For countless Haitian Catholics, Vodou makes up for the deficit of African Saints named by the Vatican. Vodou allows Haitians to see themselves represented in their faith, just like Europeans who see their likeness in the Church's images. In Europe, Ancestral Spirits are called Saints. In Ginen, the West Coast of Africa, the Nago people of Nigeria referred to them as Lwas. Like Saints in Europe, Lwas are African Ancestors, often called “Ginen yo”, meaning those from Guinea. Vodou and Catholicism are compatible because they both share a belief in God and in Saints. In Creole, this is said as, “Gen Bondye, Gen Lwa”.
Many Haitian Catholics honor or “serve” the Lwas because they know well that all people have worthy ancestors. Like Saint Louis, a former King of France, Lwa Kadya Bosou was the King of Dahomey (1708-1740). In 1727 he seized control of the Port of Whidah and closed this port to merchants trafficking African people. He was succeeded by his son, Ashade (1740-1777) who also ruled Dahomey as heir of the Agasouvi Dynasty.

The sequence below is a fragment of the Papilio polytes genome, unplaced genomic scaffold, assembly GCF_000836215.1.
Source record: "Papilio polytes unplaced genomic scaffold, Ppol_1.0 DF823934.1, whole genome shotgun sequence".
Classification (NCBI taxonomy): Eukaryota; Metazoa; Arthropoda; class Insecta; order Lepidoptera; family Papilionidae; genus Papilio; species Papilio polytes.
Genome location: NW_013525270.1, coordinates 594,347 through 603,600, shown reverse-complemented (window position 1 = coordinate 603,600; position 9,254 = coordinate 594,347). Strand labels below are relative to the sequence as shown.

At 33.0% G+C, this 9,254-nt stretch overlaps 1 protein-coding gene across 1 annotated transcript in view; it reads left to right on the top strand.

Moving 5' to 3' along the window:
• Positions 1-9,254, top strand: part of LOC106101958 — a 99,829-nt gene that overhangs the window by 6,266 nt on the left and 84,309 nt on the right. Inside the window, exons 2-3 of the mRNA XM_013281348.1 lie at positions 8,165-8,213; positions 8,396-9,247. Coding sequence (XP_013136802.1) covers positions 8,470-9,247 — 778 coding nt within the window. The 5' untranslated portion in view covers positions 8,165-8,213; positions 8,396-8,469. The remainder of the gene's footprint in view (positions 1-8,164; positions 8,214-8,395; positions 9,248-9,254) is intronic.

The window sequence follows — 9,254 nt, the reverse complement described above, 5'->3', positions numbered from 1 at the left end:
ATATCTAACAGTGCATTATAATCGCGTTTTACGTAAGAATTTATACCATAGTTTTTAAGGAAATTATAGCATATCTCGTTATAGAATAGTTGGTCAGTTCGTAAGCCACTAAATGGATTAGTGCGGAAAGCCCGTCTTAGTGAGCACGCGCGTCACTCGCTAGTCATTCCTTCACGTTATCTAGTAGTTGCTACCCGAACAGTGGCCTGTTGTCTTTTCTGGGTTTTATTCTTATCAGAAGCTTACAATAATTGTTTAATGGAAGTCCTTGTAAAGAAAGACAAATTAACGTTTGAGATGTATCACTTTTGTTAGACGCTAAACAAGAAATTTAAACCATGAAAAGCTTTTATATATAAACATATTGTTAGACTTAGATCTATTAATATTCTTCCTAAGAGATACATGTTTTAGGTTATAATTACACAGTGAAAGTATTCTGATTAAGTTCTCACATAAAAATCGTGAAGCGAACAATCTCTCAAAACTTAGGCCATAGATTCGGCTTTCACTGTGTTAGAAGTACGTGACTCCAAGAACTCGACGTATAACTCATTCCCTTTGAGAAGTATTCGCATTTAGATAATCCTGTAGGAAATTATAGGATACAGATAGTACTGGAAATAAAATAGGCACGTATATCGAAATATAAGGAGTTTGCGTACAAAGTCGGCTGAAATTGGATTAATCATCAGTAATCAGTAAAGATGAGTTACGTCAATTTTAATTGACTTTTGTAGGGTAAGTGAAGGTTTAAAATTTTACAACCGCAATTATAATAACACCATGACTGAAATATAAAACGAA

The Cardinal misused Nostra Aetate, a document outlining how the Catholic Church should interact with non-Christian religions. The document sites numerous religions from around the world but states nothing about any Traditional African Religions. Consequently, such a document is irrelevant to the practices of Haitian Catholics. Moreover, the Cardinal's suggestion that Vodou is non-Christian is simplistic and inaccurate. Indeed some Vodouist are not at all Christian, but the vast majority are. The Cardinal is in no position to expel those who are non-Christians because they do not attend mass. In matters of religion, they answer to their conscience and not to a Church organization. The cardinal can only threaten Haitian Catholics who have African Religious beliefs. These Haitian Catholics know themselves to be Living Christians and contrary to what the cardinal says, the Nostra Aetate document does not apply to them. They are no less Christian than the cardinal. It is indeed because of their Christianity that they begin their Ginen Prayer with “The angel of God said to Mary...”